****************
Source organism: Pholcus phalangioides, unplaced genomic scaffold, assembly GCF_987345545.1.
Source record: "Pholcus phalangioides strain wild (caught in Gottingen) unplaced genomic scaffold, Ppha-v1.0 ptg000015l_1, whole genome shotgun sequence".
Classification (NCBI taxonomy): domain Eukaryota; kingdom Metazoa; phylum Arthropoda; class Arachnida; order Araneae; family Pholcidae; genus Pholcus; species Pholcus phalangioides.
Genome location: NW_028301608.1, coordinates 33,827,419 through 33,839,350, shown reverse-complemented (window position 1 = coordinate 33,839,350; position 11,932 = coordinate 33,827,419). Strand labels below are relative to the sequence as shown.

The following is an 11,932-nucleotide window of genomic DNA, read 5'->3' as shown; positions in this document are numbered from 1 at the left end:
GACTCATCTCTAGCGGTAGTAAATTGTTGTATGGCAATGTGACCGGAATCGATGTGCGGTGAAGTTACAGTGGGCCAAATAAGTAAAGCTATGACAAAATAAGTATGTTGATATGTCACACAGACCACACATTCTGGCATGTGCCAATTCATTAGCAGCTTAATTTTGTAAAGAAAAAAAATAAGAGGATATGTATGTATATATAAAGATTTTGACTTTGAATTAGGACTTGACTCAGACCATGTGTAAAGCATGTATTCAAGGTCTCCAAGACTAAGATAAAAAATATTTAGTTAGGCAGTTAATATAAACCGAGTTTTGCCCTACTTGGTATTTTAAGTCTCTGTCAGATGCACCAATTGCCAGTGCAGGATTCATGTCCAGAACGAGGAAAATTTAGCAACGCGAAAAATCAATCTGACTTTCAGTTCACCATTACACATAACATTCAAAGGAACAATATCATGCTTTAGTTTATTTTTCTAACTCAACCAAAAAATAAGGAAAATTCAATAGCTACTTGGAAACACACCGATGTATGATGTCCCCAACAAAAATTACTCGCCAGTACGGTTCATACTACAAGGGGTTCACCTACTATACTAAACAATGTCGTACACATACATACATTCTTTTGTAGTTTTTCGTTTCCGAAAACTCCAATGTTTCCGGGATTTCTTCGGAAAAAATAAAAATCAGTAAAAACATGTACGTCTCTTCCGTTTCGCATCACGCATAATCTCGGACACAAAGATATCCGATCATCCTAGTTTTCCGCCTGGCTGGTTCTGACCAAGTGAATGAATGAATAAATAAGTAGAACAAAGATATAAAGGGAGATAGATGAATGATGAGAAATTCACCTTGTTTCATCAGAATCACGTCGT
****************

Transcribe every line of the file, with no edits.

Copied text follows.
Source organism: Pholcus phalangioides, unplaced genomic scaffold, assembly GCF_987345545.1.
Source record: "Pholcus phalangioides strain wild (caught in Gottingen) unplaced genomic scaffold, Ppha-v1.0 ptg000015l_1, whole genome shotgun sequence".
Classification (NCBI taxonomy): domain Eukaryota; kingdom Metazoa; phylum Arthropoda; class Arachnida; order Araneae; family Pholcidae; genus Pholcus; species Pholcus phalangioides.
Genome location: NW_028301608.1, coordinates 33,827,419 through 33,839,350, shown reverse-complemented (window position 1 = coordinate 33,839,350; position 11,932 = coordinate 33,827,419). Strand labels below are relative to the sequence as shown.

The following is an 11,932-nucleotide window of genomic DNA, read 5'->3' as shown; positions in this document are numbered from 1 at the left end:
GACTCATCTCTAGCGGTAGTAAATTGTTGTATGGCAATGTGACCGGAATCGATGTGCGGTGAAGTTACAGTGGGCCAAATAAGTAAAGCTATGACAAAATAAGTATGTTGATATGTCACACAGACCACACATTCTGGCATGTGCCAATTCATTAGCAGCTTAATTTTGTAAAGAAAAAAAATAAGAGGATATGTATGTATATATAAAGATTTTGACTTTGAATTAGGACTTGACTCAGACCATGTGTAAAGCATGTATTCAAGGTCTCCAAGACTAAGATAAAAAATATTTAGTTAGGCAGTTAATATAAACCGAGTTTTGCCCTACTTGGTATTTTAAGTCTCTGTCAGATGCACCAATTGCCAGTGCAGGATTCATGTCCAGAACGAGGAAAATTTAGCAACGCGAAAAATCAATCTGACTTTCAGTTCACCATTACACATAACATTCAAAGGAACAATATCATGCTTTAGTTTATTTTTCTAACTCAACCAAAAAATAAGGAAAATTCAATAGCTACTTGGAAACACACCGATGTATGATGTCCCCAACAAAAATTACTCGCCAGTACGGTTCATACTACAAGGGGTTCACCTACTATACTAAACAATGTCGTACACATACATACATTCTTTTGTAGTTTTTCGTTTCCGAAAACTCCAATGTTTCCGGGATTTCTTCGGAAAAAATAAAAATCAGTAAAAACATGTACGTCTCTTCCGTTTCGCATCACGCATAATCTCGGACACAAAGATATCCGATCATCCTAGTTTTCCGCCTGGCTGGTTCTGACCAAGTGAATGAATGAATAAATAAGTAGAACAAAGATATAAAGGGAGATAGATGAATGATGAGAAATTCACCTTGTTTCATCAGAATCACGTCGT